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vious to the marriage, and was such a one as rendered the marriage un lawfui ab initic, as consanguinity, corporal imbecility, or the like; in this case the law looks upon the marriage to have been always null and void, being contracted in fraudem legis, and decrees not only a separation from bed and board, but a vinculo matrimonii itself. 5. The last species of matrimonial causes is a consequence drawn from one of the species of divorce that a mensa et thoro; which is the suit for alimony, a term which signifies maintenance which suit the wife, in case of separation, may have against her husband, if he neglects or refuses to make her an allowance suitable to their station in life. This is an injury to the wife, and the court christian will redress it by assigning her a competent maintenance, and compelling the husband by ecclesiastical censures to pay it. But no alimony will

be assigned in case of a divorce for adultery on her part; for as that [95] amounts to a forfeiture of her *dower after his death, it is also a sufficient reason why she should not be partaker of his estate

when living.

3. Testamentary causes (11) are the only remaining species belonging to the ecclesiastical jurisdiction (12); which, as they are certainly of a

(11) In New-York matters relating to the estates of deceased persons are decided by the surrogate. See 2 R. S. 56, &c.

(12) Com. Dig. Prohibition, G. 16. Although the ecclesiastical courts have by length of time acquired the original jurisdiction in rebus testamentariis, courts of equity have nevertheless obtained a concurrent jurisdiction with them in determinations upon personal bequests, as relief in those cases is generally dependent upon a discovery and an account of assets. And an executor being considered a trustee for the several legatees named in the testament, the execution of trusts is never refused by courts of equity. 1 P. Will. 544. 575. These courts, indeed, in some other instances which frequently occur upon the present subject, exercise a jurisdiction in exclusion of the ecclesiastical, inasmuch as the relief given by the former, is more efficient than that administered by the latter. One of these cases happens, when a husband endeavours to obtain payment of his wife's legacy, equity will oblige him to make a proper settlement upon her, before a decree will be made for payment of the money to him; but this the ecclesiastical court cannot do, therefore if the baron libel in that court for his wife's legacy, the court of chancery will grant an injunction to stay proceedings in it, he not having made any settlement or provision for her. 1 Dick. Rep. 373. Also 1 Atk. 491. 516. 2 Atk. 420. Pre. Ch. 548. S. P. Another of those instances occurs, when legacies are given to infants; for equity will protect their interests, and give proper directions for securing and improving the fund for their benefit, which could not be effected in the ecclesiastical court. 1 Vern. 26. It has been already observed, that the probate of wills belongs exclusively to the ecclesiastical court, except in the instance above adduced; whence it follows, that if a probate has been granted of a wi!! obtained by fraud, the ecclesiastical court alone can revoke it, 2 Vern. 8. 1 P. Wms 388; and a person cannot be convicted torging a will of a deceased person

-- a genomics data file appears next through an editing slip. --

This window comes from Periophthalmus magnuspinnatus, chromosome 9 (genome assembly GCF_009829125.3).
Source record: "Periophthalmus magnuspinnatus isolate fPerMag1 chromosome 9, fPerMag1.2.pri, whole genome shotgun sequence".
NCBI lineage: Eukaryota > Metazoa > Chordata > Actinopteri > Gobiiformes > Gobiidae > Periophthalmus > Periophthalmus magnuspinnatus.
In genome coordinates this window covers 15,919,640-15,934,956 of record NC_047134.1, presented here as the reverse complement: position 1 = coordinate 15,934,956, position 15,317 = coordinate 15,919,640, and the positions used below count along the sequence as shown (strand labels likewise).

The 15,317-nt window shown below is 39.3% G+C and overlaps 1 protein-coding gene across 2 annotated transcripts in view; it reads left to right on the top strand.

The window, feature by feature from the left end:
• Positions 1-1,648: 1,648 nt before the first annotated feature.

of personal property, until the probate thereof has been sealed by the ecclesiastical court. 3 T. R. 127.